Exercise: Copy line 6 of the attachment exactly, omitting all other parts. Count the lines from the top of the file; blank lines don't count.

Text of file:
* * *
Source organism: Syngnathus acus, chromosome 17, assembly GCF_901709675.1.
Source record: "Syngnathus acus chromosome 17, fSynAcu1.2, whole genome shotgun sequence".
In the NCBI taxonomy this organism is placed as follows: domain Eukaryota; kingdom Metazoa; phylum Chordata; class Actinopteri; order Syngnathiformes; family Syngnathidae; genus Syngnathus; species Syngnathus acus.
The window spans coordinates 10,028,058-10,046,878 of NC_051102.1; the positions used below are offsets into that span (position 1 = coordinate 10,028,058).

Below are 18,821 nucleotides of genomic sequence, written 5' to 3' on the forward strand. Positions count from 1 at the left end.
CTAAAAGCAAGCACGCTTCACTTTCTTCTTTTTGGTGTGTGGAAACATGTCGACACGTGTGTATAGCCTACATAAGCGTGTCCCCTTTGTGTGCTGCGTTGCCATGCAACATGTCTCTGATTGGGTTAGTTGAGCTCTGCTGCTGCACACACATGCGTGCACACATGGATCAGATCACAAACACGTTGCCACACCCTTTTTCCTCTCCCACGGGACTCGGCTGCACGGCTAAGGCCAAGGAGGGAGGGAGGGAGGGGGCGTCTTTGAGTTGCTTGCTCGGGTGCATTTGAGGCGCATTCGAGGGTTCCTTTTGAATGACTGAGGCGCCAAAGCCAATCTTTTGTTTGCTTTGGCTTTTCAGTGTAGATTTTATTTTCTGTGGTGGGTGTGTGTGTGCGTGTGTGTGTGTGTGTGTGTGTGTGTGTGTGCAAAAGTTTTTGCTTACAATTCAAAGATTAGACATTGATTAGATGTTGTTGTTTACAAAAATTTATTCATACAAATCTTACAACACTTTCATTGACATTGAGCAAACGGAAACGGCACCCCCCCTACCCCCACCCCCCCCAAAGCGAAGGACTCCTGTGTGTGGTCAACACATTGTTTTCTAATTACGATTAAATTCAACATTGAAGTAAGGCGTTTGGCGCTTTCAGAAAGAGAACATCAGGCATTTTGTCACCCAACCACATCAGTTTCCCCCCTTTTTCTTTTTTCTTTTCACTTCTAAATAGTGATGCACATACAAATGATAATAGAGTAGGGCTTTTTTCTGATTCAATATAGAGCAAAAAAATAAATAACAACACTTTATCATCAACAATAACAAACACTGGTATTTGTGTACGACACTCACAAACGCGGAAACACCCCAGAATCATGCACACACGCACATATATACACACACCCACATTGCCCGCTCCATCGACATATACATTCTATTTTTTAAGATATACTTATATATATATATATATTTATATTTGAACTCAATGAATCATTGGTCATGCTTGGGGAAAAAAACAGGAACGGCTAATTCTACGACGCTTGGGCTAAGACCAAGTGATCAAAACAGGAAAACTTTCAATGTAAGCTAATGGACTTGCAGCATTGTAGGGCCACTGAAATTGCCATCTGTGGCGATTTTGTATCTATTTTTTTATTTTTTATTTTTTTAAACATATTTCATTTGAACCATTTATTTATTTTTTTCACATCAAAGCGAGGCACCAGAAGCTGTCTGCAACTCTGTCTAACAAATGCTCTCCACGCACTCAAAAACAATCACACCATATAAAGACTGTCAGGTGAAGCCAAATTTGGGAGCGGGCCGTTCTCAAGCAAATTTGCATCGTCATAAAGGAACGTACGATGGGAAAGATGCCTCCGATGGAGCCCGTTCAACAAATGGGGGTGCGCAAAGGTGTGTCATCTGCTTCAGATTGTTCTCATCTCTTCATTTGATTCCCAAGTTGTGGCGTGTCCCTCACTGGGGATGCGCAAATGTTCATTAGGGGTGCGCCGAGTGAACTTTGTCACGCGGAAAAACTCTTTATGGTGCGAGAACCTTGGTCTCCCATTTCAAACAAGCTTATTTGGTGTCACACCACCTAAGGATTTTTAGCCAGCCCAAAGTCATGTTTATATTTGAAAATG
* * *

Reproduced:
CTAAAAGCAAGCACGCTTCACTTTCTTCTTTTTGGTGTGTGGAAACATGTCGACACGTGTGTATAGCCTACATAAGCGTGTCCCCTTTGTGTGCTGCGTTGCCATGCAACATGTCTCTGATTGGGTTAGTTGAGCTCTGCTGCTGCACACACATGCGTGCACACATGGATCAGATCACAAACACGTTGCCACACCCTTTTTCCTCTCCCACGGGACTCGGCTGCACGGCTAAGGCCAAGGAGGGAGGGAGGGAGGGGGCGTCTTTGAGTTGCTTGCTCGGGTGCATTTGAGGCGCATTCGAGGGTTCCTTTTGAATGACTGAGGCGCCAAAGCCAATCTTTTGTTTGCTTTGGCTTTTCAGTGTAGATTTTATTTTCTGTGGTGGGTGTGTGTGTGCGTGTGTGTGTGTGTGTGTGTGTGTGTGTGTGCAAAAGTTTTTGCTTACAATTCAAAGATTAGACATTGATTAGATGTTGTTGTTTACAAAAATTTATTCATACAAATCTTACAACACTTTCATTGACATTGAGCAAACGGAAACGGCACCCCCCCTACCCCCACCCCCCCCAAAGCGAAGGACTCCTGTGTGTGGTCAACACATTGTTTTCTAATTACGATTAAATTCAACATTGAAGTAAGGCGTTTGGCGCTTTCAGAAAGAGAACATCAGGCATTTTGTCACCCAACCACATCAGTTTCCCCCCTTTTTCTTTTTTCTTTTCACTTCTAAATAGTGATGCACATACAAATGATAATAGAGTAGGGCTTTTTTCTGATTCAATATAGAGCAAAAAAATAAATAACAACACTTTATCATCAACAATAACAAACACTGGTATTTGTGTACGACACTCACAAACGCGGAAACACCCCAGAATCATGCACACACGCACATATATACACACACCCACATTGCCCGCTCCATCGACATATACATTCTATTTTTTAAGATATACTTATATATATATATATATTTATATTTGAACTCAATGAATCATTGGTCATGCTTGGGGAAAAAAACAGGAACGGCTAATTCTACGACGCTTGGGCTAAGACCAAGTGATCAAAACAGGAAAACTTTCAATGTAAGCTAATGGACTTGCAGCATTGTAGGGCCACTGAAATTGCCATCTGTGGCGATTTTGTATCTATTTTTTTATTTTTTATTTTTTTAAACATATTTCATTTGAACCATTTATTTATTTTTTTCACATCAAAGCGAGGCACCAGAAGCTGTCTGCAACTCTGTCTAACAAATGCTCTCCACGCACTCAAAAACAATCACACCATATAAAGACTGTCAGGTGAAGCCAAATTTGGGAGCGGGCCGTTCTCAAGCAAATTTGCATCGTCATAAAGGAACGTACGATGGGAAAGATGCCTCCGATGGAGCCCGTTCAACAAATGGGGGTGCGCAAAGGTGTGTCATCTGCTTCAGATTGTTCTCATCTCTTCATTTGATTCCCAAGTTGTGGCGTGTCCCTCACTGGGGATGCGCAAATGTTCATTAGGGGTGCGCCGAGTGAACTTTGTCACGCGGAAAAACTCTTTATGGTGCGAGAACCTTGGTCTCCCATTTCAAACAAGCTTATTTGGTGTCACACCACCTAAGGATTTTTAGCCAGCCCAAAGTCATGTTTATATTTGAAAATG